Facebook Twitter

Driver in Friday Tesla crash in Utah says autopilot was on; Elon Musk questions press coverage

SHARE Driver in Friday Tesla crash in Utah says autopilot was on; Elon Musk questions press coverage

SOUTH JORDAN — The driver of a Tesla Model S that last week slammed into a Unified Fire Authority vehicle stopped at an intersection said she had engaged the autopilot feature in the vehicle but was "looking at her phone prior to the collision," police reported Monday.

The woman, a 28-year-old Lehi resident, has not been identified and, according to police, suffered a broken right foot in the incident as well as some abrasions from the air bag deployment. The driver of the Unified fire repair vehicle was checked for injuries related to whiplash but was not taken to the hospital.

South Jordan Police Sgt. Sam Winkler said the driver told police she was looking for an alternate route on her phone in the moments before the crash and only looked up just before impact.

"The driver said she was heading to an address, and she’d entered the GPS into the vehicle and she was comparing the address to her phone to see which was the shorter route," Winkler said. "She was looking at her phone and looked up just as the accident was about to happen."

The front end of the Tesla was completely crushed in the incident near 10400 S. Bangerter Highway on Friday, and police said the vehicle was traveling at around 60 mph when it hit the vehicle. Police say witnesses told them the driver of the Tesla did not brake or take any action to avoid the collision.

A Tesla spokeswoman declined to comment on the incident Monday but did share links to three tweets sent by Tesla founder and CEO Elon Musk earlier in the day:

Winkler echoed some of Musk's comments, noting that even though the Tesla was extensively damaged, the driver's injuries were relatively minor.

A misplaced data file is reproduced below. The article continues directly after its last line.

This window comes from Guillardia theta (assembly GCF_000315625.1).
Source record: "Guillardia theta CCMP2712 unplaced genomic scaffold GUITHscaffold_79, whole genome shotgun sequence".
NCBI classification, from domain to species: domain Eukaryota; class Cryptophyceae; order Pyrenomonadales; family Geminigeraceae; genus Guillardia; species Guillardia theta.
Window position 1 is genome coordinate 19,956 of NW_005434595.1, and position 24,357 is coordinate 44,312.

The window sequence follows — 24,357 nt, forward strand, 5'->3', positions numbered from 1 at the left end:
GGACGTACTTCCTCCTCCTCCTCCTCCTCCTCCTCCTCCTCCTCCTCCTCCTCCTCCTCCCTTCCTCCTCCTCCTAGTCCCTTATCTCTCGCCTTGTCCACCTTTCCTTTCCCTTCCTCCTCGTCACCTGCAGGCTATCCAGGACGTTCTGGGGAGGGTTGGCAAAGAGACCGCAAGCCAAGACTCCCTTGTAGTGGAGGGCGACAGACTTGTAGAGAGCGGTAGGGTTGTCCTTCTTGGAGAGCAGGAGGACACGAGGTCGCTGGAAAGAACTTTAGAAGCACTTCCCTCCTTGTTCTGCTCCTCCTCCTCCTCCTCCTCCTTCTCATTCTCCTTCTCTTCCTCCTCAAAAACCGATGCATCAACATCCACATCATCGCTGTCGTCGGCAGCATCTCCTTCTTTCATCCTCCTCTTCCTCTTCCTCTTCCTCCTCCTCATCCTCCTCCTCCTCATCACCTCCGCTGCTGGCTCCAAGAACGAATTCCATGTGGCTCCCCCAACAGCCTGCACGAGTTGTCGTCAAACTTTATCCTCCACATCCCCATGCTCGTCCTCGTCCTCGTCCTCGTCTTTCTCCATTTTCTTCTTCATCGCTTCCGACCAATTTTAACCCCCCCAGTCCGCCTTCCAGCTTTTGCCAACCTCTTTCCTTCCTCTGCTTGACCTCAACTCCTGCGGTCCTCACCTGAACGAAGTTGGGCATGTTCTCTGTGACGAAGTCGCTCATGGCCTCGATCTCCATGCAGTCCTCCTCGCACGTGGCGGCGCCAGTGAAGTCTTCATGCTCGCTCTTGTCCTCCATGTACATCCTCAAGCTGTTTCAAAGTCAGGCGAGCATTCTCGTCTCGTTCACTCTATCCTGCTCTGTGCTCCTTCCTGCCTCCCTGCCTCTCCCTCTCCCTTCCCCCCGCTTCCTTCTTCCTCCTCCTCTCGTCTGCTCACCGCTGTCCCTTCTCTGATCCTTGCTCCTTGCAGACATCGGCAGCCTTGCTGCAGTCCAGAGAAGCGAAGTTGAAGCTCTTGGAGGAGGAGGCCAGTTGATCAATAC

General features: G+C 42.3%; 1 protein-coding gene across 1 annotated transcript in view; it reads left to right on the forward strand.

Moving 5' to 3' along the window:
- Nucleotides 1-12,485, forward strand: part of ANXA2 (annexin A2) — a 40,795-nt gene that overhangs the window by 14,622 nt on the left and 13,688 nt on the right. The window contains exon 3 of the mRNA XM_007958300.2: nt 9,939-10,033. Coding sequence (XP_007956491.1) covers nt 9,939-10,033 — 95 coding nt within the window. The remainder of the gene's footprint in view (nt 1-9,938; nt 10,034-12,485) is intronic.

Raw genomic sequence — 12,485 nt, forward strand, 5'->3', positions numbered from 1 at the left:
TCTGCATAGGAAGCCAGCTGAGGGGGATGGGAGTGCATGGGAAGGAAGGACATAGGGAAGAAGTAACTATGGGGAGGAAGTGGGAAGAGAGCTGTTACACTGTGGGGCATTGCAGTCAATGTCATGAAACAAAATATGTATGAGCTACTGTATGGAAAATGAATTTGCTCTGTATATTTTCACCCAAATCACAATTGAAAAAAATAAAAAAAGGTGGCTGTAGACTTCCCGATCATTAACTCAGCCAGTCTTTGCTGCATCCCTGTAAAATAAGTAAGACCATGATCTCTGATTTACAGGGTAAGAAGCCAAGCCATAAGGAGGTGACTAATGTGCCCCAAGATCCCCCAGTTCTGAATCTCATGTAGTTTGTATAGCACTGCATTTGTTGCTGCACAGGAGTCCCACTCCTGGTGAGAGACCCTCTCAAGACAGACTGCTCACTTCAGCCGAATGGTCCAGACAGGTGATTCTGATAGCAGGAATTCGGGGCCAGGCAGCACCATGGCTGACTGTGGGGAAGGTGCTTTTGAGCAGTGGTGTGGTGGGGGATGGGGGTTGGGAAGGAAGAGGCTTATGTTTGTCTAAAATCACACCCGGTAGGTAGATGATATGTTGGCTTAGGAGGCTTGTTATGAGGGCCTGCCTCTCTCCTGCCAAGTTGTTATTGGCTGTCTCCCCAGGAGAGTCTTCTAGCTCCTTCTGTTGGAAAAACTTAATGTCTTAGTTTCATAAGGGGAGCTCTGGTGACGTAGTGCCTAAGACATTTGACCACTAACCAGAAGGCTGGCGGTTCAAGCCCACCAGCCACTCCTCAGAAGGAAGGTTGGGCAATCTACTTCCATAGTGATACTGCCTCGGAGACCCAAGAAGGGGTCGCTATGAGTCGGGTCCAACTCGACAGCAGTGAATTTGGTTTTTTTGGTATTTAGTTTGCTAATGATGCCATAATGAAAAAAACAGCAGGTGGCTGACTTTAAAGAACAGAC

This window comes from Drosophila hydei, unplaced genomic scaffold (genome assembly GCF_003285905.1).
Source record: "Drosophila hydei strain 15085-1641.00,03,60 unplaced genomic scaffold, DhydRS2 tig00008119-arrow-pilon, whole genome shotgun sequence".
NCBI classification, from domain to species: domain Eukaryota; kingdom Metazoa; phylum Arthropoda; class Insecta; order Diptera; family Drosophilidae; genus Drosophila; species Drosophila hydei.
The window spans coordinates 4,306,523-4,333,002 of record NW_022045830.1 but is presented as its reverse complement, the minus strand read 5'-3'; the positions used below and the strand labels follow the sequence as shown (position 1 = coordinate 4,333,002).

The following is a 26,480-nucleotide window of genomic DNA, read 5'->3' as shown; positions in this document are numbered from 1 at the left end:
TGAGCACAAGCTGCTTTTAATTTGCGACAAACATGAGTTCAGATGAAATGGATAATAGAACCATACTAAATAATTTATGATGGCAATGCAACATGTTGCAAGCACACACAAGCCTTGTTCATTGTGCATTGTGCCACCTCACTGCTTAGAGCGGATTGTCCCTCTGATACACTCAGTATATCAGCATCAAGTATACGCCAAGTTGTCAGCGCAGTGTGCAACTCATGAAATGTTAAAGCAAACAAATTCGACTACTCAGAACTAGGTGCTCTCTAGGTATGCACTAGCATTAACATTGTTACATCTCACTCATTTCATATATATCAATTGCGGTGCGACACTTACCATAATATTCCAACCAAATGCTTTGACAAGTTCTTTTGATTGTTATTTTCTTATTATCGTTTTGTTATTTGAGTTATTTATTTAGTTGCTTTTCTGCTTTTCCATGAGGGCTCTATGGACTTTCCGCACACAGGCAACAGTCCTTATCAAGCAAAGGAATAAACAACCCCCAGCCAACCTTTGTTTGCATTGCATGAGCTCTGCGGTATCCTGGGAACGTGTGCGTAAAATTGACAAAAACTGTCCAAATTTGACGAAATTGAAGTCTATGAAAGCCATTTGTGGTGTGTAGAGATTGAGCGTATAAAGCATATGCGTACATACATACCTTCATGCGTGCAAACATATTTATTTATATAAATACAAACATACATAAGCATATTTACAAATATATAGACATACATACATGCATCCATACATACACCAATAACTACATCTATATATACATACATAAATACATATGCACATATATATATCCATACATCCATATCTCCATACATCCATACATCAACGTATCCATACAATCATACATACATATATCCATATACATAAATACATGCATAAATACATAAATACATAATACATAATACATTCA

"The vehicle frame was bent and there was significant damage," Winkler said. "But that goes to the Tesla safety features … that she was able to walk away with only the minor injuries that she did."

Winkler also said that Tesla staff had been highly cooperative in the post-accident investigation.

"They’ve been very helpful in this, very willing to send technicians out on short notice and interpret the data and get it back to us," Winkler said. "They said they’d put it at the top of their priority list."

Information that police are hoping to glean from that data includes confirmation that the autopilot was engaged, whether or not the brakes were ever applied, how fast the vehicle was going and what, if any, warnings or alerts were issued by the autopilot system to the driver. Winkler said they expect to see a report back from Tesla in a matter of days. He also noted that regardless of what onboard automation systems a vehicle has, drivers are still required to maintain physical control of their vehicles.

"Even in the owners manual for the Tesla … it says that they’re semi-autonomous and the driver must still be aware of the road at all times, be attentive to the road, and be in physical control at all times in case of the need to take evasive maneuvers," Winkler said. "And (the Tesla driver) could be facing a citation for failing to maintain control of her vehicle."

The accident is another in a series of issues that have plagued the company from Palo Alto, California, including a dust-up with the National Transportation Safety Board over the handling of data related to an investigation into a March 23 fatal accident involving a Tesla Model X in Mountain View, California.

The NTSB currently has four investigations looking at incidents involving Tesla vehicles, though not all of them involve issues with the company's autopilot systems. NTSB Chairman Robert Sumwalt released a statement explaining why his agency revoked Tesla's status as an official participant in that investigation.

"It is unfortunate that Tesla, by its actions, did not abide by the party agreement," Sumwalt said. "While we understand the demand for information that parties face during an NTSB investigation, uncoordinated releases of incomplete information do not further transportation safety or serve the public interest."

NTSB spokesman Keith Holloway told the Deseret News, as of Monday evening, the agency had not opened an investigation into the Friday crash in South Jordan but would make an announcement if that status changed.

In a March 30 company blog post, Tesla claimed its autopilot-enabled vehicles are involved in 1 automobile fatality every 320 million miles driven, versus 1 fatality for every 86 million miles driven in vehicles by all other manufacturers. If Tesla's safety record applied globally, the company said it would result in 900,000 fewer vehicle fatalities every year and that those driving Teslas equipped with autopilot hardware "are 3.7 times less likely to be involved in a fatal accident."